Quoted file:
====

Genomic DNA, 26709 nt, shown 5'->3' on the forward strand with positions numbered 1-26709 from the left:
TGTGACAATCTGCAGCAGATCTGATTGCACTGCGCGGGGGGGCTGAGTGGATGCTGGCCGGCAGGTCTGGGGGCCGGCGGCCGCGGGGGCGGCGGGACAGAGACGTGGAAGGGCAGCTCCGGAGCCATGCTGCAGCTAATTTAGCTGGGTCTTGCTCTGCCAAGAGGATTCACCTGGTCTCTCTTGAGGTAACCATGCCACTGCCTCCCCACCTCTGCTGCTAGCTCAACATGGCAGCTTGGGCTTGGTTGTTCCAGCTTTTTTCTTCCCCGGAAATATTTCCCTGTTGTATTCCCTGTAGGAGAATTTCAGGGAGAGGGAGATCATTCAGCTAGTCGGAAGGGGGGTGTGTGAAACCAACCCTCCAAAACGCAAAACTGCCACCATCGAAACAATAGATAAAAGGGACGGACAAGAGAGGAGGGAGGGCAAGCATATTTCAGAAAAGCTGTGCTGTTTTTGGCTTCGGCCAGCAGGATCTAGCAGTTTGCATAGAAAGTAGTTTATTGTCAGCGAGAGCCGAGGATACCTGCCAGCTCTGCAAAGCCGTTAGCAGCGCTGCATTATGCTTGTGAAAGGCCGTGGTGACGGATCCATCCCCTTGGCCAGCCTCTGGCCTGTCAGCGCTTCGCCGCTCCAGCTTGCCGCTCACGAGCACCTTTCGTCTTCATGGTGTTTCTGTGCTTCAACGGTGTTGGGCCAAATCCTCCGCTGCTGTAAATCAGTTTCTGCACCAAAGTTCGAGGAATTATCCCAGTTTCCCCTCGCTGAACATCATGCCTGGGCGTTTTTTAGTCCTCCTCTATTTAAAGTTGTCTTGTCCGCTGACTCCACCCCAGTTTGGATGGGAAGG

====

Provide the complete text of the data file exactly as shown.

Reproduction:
Genomic DNA, 26709 nt, shown 5'->3' on the forward strand with positions numbered 1-26709 from the left:
TGTGACAATCTGCAGCAGATCTGATTGCACTGCGCGGGGGGGCTGAGTGGATGCTGGCCGGCAGGTCTGGGGGCCGGCGGCCGCGGGGGCGGCGGGACAGAGACGTGGAAGGGCAGCTCCGGAGCCATGCTGCAGCTAATTTAGCTGGGTCTTGCTCTGCCAAGAGGATTCACCTGGTCTCTCTTGAGGTAACCATGCCACTGCCTCCCCACCTCTGCTGCTAGCTCAACATGGCAGCTTGGGCTTGGTTGTTCCAGCTTTTTTCTTCCCCGGAAATATTTCCCTGTTGTATTCCCTGTAGGAGAATTTCAGGGAGAGGGAGATCATTCAGCTAGTCGGAAGGGGGGTGTGTGAAACCAACCCTCCAAAACGCAAAACTGCCACCATCGAAACAATAGATAAAAGGGACGGACAAGAGAGGAGGGAGGGCAAGCATATTTCAGAAAAGCTGTGCTGTTTTTGGCTTCGGCCAGCAGGATCTAGCAGTTTGCATAGAAAGTAGTTTATTGTCAGCGAGAGCCGAGGATACCTGCCAGCTCTGCAAAGCCGTTAGCAGCGCTGCATTATGCTTGTGAAAGGCCGTGGTGACGGATCCATCCCCTTGGCCAGCCTCTGGCCTGTCAGCGCTTCGCCGCTCCAGCTTGCCGCTCACGAGCACCTTTCGTCTTCATGGTGTTTCTGTGCTTCAACGGTGTTGGGCCAAATCCTCCGCTGCTGTAAATCAGTTTCTGCACCAAAGTTCGAGGAATTATCCCAGTTTCCCCTCGCTGAACATCATGCCTGGGCGTTTTTTAGTCCTCCTCTATTTAAAGTTGTCTTGTCCGCTGACTCCACCCCAGTTTGGATGGGAAGG